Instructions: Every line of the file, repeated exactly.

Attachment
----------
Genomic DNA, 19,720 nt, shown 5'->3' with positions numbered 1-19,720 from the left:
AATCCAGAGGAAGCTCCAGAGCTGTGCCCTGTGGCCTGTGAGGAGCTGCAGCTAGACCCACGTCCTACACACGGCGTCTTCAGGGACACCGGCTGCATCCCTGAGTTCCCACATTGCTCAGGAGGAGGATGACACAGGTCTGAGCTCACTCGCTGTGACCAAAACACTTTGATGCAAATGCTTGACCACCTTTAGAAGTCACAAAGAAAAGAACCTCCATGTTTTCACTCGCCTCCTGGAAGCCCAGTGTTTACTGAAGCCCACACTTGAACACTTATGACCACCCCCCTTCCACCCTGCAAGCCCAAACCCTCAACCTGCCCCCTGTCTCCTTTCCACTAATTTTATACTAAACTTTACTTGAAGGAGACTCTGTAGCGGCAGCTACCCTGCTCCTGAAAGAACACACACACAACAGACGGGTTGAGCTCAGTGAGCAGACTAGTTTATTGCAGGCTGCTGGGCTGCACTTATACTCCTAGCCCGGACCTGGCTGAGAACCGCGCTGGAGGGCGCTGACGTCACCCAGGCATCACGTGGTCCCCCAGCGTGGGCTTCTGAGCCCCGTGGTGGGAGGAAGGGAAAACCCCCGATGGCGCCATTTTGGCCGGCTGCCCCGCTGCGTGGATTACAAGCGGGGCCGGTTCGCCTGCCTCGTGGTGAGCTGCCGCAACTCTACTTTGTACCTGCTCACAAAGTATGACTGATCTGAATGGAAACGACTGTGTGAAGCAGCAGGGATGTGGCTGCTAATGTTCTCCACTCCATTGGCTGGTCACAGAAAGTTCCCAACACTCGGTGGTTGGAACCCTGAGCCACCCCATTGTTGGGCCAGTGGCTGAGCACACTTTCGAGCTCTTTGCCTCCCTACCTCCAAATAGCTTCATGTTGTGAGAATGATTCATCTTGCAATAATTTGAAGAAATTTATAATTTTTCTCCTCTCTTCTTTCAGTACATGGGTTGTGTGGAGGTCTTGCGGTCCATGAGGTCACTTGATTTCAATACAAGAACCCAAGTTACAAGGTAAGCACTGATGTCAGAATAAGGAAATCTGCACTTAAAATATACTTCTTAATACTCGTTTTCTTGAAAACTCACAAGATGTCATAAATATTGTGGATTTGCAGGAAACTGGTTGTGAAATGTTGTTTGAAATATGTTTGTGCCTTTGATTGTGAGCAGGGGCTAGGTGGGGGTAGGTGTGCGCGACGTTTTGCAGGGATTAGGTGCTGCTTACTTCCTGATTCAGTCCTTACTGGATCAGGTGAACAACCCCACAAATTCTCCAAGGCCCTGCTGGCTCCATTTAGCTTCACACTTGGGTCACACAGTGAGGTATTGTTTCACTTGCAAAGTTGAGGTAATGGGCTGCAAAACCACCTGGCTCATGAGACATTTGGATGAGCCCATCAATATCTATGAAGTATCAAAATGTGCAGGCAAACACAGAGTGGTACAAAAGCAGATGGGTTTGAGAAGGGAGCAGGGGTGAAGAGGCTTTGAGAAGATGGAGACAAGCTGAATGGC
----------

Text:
Genomic DNA, 19,720 nt, shown 5'->3' with positions numbered 1-19,720 from the left:
AATCCAGAGGAAGCTCCAGAGCTGTGCCCTGTGGCCTGTGAGGAGCTGCAGCTAGACCCACGTCCTACACACGGCGTCTTCAGGGACACCGGCTGCATCCCTGAGTTCCCACATTGCTCAGGAGGAGGATGACACAGGTCTGAGCTCACTCGCTGTGACCAAAACACTTTGATGCAAATGCTTGACCACCTTTAGAAGTCACAAAGAAAAGAACCTCCATGTTTTCACTCGCCTCCTGGAAGCCCAGTGTTTACTGAAGCCCACACTTGAACACTTATGACCACCCCCCTTCCACCCTGCAAGCCCAAACCCTCAACCTGCCCCCTGTCTCCTTTCCACTAATTTTATACTAAACTTTACTTGAAGGAGACTCTGTAGCGGCAGCTACCCTGCTCCTGAAAGAACACACACACAACAGACGGGTTGAGCTCAGTGAGCAGACTAGTTTATTGCAGGCTGCTGGGCTGCACTTATACTCCTAGCCCGGACCTGGCTGAGAACCGCGCTGGAGGGCGCTGACGTCACCCAGGCATCACGTGGTCCCCCAGCGTGGGCTTCTGAGCCCCGTGGTGGGAGGAAGGGAAAACCCCCGATGGCGCCATTTTGGCCGGCTGCCCCGCTGCGTGGATTACAAGCGGGGCCGGTTCGCCTGCCTCGTGGTGAGCTGCCGCAACTCTACTTTGTACCTGCTCACAAAGTATGACTGATCTGAATGGAAACGACTGTGTGAAGCAGCAGGGATGTGGCTGCTAATGTTCTCCACTCCATTGGCTGGTCACAGAAAGTTCCCAACACTCGGTGGTTGGAACCCTGAGCCACCCCATTGTTGGGCCAGTGGCTGAGCACACTTTCGAGCTCTTTGCCTCCCTACCTCCAAATAGCTTCATGTTGTGAGAATGATTCATCTTGCAATAATTTGAAGAAATTTATAATTTTTCTCCTCTCTTCTTTCAGTACATGGGTTGTGTGGAGGTCTTGCGGTCCATGAGGTCACTTGATTTCAATACAAGAACCCAAGTTACAAGGTAAGCACTGATGTCAGAATAAGGAAATCTGCACTTAAAATATACTTCTTAATACTCGTTTTCTTGAAAACTCACAAGATGTCATAAATATTGTGGATTTGCAGGAAACTGGTTGTGAAATGTTGTTTGAAATATGTTTGTGCCTTTGATTGTGAGCAGGGGCTAGGTGGGGGTAGGTGTGCGCGACGTTTTGCAGGGATTAGGTGCTGCTTACTTCCTGATTCAGTCCTTACTGGATCAGGTGAACAACCCCACAAATTCTCCAAGGCCCTGCTGGCTCCATTTAGCTTCACACTTGGGTCACACAGTGAGGTATTGTTTCACTTGCAAAGTTGAGGTAATGGGCTGCAAAACCACCTGGCTCATGAGACATTTGGATGAGCCCATCAATATCTATGAAGTATCAAAATGTGCAGGCAAACACAGAGTGGTACAAAAGCAGATGGGTTTGAGAAGGGAGCAGGGGTGAAGAGGCTTTGAGAAGATGGAGACAAGCTGAATGGC